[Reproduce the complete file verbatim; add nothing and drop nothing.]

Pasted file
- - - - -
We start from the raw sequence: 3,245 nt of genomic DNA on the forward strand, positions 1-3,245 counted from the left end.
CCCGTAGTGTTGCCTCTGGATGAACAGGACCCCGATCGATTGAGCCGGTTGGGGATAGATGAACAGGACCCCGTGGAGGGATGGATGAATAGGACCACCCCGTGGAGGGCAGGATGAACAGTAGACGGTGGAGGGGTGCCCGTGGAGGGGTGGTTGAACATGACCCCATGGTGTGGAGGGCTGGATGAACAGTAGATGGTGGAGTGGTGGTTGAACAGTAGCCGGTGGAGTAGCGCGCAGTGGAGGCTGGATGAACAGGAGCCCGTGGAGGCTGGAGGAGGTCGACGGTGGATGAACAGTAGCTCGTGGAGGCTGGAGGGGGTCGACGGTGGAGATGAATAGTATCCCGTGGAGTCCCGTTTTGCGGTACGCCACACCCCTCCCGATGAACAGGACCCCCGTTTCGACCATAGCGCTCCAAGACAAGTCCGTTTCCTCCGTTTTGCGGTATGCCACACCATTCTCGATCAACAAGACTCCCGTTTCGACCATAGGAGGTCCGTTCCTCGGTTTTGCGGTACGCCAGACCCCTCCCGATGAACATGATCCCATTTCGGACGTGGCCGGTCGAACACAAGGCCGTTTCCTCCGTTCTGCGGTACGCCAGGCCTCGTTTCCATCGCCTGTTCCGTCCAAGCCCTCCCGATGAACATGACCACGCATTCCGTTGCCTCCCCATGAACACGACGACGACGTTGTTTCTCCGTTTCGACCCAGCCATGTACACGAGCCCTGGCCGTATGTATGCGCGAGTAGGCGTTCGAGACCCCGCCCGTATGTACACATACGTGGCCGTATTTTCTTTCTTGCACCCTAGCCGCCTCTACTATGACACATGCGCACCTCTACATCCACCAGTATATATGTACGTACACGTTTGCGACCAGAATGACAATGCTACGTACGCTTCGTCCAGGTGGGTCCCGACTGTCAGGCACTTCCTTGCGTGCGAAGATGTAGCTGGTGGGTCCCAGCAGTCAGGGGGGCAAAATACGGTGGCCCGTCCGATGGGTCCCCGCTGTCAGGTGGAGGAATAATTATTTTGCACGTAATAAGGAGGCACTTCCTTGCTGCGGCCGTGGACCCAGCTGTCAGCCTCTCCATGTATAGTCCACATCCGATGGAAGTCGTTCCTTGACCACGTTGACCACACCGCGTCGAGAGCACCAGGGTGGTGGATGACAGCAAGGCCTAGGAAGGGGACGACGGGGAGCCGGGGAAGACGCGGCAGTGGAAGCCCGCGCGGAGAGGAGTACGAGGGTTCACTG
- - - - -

We start from the raw sequence: 3,245 nt of genomic DNA on the forward strand, positions 1-3,245 counted from the left end.
CCCGTAGTGTTGCCTCTGGATGAACAGGACCCCGATCGATTGAGCCGGTTGGGGATAGATGAACAGGACCCCGTGGAGGGATGGATGAATAGGACCACCCCGTGGAGGGCAGGATGAACAGTAGACGGTGGAGGGGTGCCCGTGGAGGGGTGGTTGAACATGACCCCATGGTGTGGAGGGCTGGATGAACAGTAGATGGTGGAGTGGTGGTTGAACAGTAGCCGGTGGAGTAGCGCGCAGTGGAGGCTGGATGAACAGGAGCCCGTGGAGGCTGGAGGAGGTCGACGGTGGATGAACAGTAGCTCGTGGAGGCTGGAGGGGGTCGACGGTGGAGATGAATAGTATCCCGTGGAGTCCCGTTTTGCGGTACGCCACACCCCTCCCGATGAACAGGACCCCCGTTTCGACCATAGCGCTCCAAGACAAGTCCGTTTCCTCCGTTTTGCGGTATGCCACACCATTCTCGATCAACAAGACTCCCGTTTCGACCATAGGAGGTCCGTTCCTCGGTTTTGCGGTACGCCAGACCCCTCCCGATGAACATGATCCCATTTCGGACGTGGCCGGTCGAACACAAGGCCGTTTCCTCCGTTCTGCGGTACGCCAGGCCTCGTTTCCATCGCCTGTTCCGTCCAAGCCCTCCCGATGAACATGACCACGCATTCCGTTGCCTCCCCATGAACACGACGACGACGTTGTTTCTCCGTTTCGACCCAGCCATGTACACGAGCCCTGGCCGTATGTATGCGCGAGTAGGCGTTCGAGACCCCGCCCGTATGTACACATACGTGGCCGTATTTTCTTTCTTGCACCCTAGCCGCCTCTACTATGACACATGCGCACCTCTACATCCACCAGTATATATGTACGTACACGTTTGCGACCAGAATGACAATGCTACGTACGCTTCGTCCAGGTGGGTCCCGACTGTCAGGCACTTCCTTGCGTGCGAAGATGTAGCTGGTGGGTCCCAGCAGTCAGGGGGGCAAAATACGGTGGCCCGTCCGATGGGTCCCCGCTGTCAGGTGGAGGAATAATTATTTTGCACGTAATAAGGAGGCACTTCCTTGCTGCGGCCGTGGACCCAGCTGTCAGCCTCTCCATGTATAGTCCACATCCGATGGAAGTCGTTCCTTGACCACGTTGACCACACCGCGTCGAGAGCACCAGGGTGGTGGATGACAGCAAGGCCTAGGAAGGGGACGACGGGGAGCCGGGGAAGACGCGGCAGTGGAAGCCCGCGCGGAGAGGAGTACGAGGGTTCACTG